2022 Christmas gift book guide

Happy 2022, folks! We have another year’s Christmas book list, and I hope that we all find a measure of peace, hope, and joy. Note that Benchmark has 20% off on new books and ships widely.

 
Original Grace (MI, 2022), $19
Into the Headwinds: Why Belief Has Always Been Hard-and Still Is (Eerdmans, 2022), $20

The devotional is a regular feature, and both Adam Miller and Terryl Givens are perennial favorites. Miller’s meditations on grace are really important, though. Don’t overlook it.


Mormon Women at the Crossroads (UI Press, 2022), $28
In my opinion, Caroline Kline’s volume is one of the most significant academic works for the future of the Church in a long time. She uses years of interviews with women across the globe to highlight the power of connectedness as both an analytical and religious framework.

 
The Burning Book: A Jewish-Mormon Memoir (BCC, 2022), $12
My Lord He Calls Me (Deseret, 2022), $23

These two books are different though both approach memoir. In The Burning Book we have the lived experience of a Jewish person who finds a home in Mormonism while maintaining a connection to his heritage. My Lord He Calls Me is a series of essays by Black Saints who all had enslaved ancestors. While the essays were written by and for Black members, we all need to listen to these experiences and wtnesses.

   
Heike’s Void (BCC, 2022), $13
The Darkest Abyss: Strange Mormon Stories (BCC, 2022) $13
The Brain’s Lectionary: Psalms & Observations (BCC Press, 2022), $12

Look. Steve Peck is must-read. If you have not read anything of his before, read A Short Stay in Hell immediately. Then catch up and include his latest in the queue. I wish Costco sold a box set. If short stories are more your thing then the various pieces in Abyss ranging from alternate history and science fiction to Mormon folk realism and experimental literary forms my be your jam. Lastly is Elizabeth Pinborough’s work of poetry and art, that Steve Peck describes as mixing “science, art, and religious thought with a facility that is breathtaking.” Check it out.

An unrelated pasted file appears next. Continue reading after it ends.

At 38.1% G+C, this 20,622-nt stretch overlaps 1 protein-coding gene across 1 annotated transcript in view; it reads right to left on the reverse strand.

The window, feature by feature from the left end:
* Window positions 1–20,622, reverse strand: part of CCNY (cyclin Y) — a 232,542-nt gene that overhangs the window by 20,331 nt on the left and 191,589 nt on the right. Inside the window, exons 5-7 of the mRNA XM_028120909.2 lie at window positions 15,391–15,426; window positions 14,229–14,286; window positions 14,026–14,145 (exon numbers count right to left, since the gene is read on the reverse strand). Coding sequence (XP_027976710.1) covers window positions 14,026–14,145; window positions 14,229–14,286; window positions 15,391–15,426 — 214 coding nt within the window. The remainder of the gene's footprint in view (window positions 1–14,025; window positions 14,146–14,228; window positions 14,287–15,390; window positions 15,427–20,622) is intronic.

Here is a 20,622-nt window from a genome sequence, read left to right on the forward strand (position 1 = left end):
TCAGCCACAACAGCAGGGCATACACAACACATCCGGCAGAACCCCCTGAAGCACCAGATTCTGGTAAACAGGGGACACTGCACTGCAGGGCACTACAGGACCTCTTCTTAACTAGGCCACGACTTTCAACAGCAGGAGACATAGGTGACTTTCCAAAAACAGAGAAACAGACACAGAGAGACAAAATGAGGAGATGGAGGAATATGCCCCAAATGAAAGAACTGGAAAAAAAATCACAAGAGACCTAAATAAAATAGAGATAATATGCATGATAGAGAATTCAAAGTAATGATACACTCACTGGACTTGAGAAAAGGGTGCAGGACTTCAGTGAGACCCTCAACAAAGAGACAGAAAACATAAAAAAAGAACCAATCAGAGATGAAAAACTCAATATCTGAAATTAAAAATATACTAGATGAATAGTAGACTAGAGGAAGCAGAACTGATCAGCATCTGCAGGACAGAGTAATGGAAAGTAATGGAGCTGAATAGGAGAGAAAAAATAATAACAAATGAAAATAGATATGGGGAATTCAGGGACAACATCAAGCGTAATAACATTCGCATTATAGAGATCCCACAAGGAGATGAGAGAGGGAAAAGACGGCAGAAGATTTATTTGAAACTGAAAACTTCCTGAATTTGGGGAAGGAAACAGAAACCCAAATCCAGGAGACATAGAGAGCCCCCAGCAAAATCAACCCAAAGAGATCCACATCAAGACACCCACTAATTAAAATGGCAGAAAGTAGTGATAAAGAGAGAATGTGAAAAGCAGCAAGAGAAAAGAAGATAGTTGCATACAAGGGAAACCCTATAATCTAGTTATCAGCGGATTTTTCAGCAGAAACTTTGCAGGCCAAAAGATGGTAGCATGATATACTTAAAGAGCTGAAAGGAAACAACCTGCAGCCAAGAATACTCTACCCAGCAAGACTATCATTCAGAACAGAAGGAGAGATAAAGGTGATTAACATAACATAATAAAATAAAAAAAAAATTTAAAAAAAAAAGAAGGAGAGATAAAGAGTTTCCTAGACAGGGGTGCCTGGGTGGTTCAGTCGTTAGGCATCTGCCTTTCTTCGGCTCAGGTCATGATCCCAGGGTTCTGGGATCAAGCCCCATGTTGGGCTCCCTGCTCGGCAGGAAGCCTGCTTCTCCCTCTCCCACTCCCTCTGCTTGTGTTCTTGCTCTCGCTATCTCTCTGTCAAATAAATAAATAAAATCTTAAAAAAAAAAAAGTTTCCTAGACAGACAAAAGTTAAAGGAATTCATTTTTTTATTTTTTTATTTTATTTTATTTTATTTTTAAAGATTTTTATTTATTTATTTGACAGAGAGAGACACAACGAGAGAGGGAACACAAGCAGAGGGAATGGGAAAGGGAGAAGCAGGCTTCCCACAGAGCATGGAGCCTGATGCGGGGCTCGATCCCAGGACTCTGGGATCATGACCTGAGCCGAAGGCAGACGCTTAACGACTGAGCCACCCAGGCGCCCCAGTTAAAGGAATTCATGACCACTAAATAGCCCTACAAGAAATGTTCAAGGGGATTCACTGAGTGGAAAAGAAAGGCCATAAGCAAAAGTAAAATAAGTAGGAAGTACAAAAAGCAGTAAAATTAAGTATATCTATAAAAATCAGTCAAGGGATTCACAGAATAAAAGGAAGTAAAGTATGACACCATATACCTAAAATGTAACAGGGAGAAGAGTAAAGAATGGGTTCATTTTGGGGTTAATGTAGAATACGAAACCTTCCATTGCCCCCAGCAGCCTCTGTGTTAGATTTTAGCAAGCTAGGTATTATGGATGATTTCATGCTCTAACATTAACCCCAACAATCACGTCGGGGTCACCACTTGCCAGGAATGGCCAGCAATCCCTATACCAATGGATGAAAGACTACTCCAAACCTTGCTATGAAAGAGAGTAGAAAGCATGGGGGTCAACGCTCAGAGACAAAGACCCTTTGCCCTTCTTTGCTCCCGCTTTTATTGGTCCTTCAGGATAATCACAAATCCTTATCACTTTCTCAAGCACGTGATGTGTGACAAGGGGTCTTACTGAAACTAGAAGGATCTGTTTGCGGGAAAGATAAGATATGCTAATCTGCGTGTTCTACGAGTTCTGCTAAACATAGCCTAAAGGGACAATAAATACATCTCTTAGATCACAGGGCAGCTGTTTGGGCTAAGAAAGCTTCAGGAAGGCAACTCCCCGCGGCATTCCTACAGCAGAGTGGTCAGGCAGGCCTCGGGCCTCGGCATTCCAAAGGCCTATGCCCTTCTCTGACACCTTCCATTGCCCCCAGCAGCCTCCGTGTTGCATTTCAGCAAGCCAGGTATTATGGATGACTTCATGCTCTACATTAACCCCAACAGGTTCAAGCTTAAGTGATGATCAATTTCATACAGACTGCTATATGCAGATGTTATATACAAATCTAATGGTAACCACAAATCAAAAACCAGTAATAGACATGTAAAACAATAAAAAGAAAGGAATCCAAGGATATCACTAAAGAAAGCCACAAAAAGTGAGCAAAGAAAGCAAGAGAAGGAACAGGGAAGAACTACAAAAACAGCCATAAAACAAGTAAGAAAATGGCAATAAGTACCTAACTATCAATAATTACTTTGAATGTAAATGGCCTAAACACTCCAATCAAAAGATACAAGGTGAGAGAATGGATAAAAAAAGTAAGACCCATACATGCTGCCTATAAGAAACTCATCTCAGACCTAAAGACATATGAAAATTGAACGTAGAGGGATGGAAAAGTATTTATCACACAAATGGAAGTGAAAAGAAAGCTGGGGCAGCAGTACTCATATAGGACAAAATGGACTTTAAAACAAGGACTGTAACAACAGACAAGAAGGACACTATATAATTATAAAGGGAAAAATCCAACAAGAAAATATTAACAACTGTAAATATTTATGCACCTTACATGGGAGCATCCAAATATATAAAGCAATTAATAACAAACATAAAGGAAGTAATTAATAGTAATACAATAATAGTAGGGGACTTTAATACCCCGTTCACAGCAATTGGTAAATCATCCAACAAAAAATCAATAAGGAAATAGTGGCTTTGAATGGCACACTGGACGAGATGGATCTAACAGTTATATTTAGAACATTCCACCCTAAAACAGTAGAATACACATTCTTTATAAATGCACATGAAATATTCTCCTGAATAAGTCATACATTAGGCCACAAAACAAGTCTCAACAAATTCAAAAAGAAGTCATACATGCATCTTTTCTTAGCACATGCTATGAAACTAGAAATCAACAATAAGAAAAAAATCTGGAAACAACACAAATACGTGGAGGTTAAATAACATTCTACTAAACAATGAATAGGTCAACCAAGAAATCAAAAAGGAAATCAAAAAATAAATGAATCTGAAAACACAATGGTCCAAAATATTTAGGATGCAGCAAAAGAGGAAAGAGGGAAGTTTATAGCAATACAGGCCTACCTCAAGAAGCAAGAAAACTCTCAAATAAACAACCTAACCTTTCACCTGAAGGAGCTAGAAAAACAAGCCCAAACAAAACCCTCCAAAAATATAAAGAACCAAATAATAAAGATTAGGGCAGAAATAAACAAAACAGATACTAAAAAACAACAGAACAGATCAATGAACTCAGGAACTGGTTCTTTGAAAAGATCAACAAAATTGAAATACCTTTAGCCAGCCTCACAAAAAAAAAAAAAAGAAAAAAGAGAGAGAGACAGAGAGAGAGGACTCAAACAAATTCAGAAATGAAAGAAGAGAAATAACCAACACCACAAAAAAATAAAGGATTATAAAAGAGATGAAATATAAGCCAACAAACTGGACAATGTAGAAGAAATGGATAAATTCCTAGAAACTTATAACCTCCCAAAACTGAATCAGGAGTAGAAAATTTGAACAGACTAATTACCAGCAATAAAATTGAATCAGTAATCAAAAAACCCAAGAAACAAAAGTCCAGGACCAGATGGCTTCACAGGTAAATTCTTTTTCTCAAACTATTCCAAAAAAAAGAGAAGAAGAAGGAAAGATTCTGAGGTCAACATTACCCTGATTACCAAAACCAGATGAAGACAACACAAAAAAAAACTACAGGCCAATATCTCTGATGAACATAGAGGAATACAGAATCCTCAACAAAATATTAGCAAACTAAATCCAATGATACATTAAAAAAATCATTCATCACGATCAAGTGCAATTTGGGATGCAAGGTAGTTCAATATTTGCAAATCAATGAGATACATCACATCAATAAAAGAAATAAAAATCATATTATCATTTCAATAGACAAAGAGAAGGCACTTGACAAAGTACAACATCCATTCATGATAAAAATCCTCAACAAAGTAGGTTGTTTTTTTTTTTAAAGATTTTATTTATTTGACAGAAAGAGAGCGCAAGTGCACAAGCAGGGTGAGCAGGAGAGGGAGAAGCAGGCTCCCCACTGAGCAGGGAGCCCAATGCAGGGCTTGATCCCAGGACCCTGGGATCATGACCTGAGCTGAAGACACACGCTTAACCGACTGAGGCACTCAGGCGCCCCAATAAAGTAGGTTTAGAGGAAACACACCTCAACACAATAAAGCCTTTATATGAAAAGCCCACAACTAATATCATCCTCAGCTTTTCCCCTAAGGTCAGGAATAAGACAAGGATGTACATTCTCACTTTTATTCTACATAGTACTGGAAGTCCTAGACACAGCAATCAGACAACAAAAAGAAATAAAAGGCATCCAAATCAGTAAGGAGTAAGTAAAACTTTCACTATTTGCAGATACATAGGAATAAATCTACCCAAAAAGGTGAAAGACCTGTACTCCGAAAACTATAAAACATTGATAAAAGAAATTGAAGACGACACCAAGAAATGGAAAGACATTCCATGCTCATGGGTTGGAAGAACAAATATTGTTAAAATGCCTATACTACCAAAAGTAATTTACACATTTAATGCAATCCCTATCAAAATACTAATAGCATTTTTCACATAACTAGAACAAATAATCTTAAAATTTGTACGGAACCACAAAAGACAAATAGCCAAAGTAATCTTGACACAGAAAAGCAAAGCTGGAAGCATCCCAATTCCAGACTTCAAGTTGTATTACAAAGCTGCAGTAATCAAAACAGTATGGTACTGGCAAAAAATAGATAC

The New Oxford Annotated Bible with Apocrypha (Oxford, 2018), $35
The New Testament: A Translation (Yale, 2017), $32
The New Testament: A Translation for Latter-day Saints, Rev Ed (Kofford, 2022), $30

2023 is the New Testament in Sunday School and Seminary (for most of the world) and we always recommend a good study bible if you haven’t used one before. The NSRV is a fantastic consensus translation and the Oxford edition is the newest. The Harper Collins edition is great as well, though a little older. I read Hart’s translation last time and was blown away. I loved it. He comes at it with an Orthodox impulse and devastating wit that Latter-day Saints will find resonant. Wayment’s translation, which was initially published by Deseret, but is now at Kofford, may be a good place to start if you are nervous about deviating from the Church’s KJV.

   
An Introduction to the New Testament (Yale, 1997), $42
The New Testament History, Culture, and Society (BYU/Deseret, 2019), $40
Ancient Christians: An Introduction for Latter-day Saints (MI, 2022), $50

If you would like some resources beyond a study bible, there is no shortage. I am a massive fan of Brown’s magisterial Introduction. It is extraordinary. If you want something that is catered to a Latter-day Saint audience, then Blumell’s volume may be the way to go. And lastly if you want to spice things up, the folks at the Maxwell Institute have published a new volume on the Ancient Church, that will surely 1) educate, and 2) complicate facile notions of the apostacy.

   
Slavery in Zion (UU Press, 2022), $40
Imperial Zions: Religion, Race, and Family in the American West and the Pacific (UN Press, 2022), $30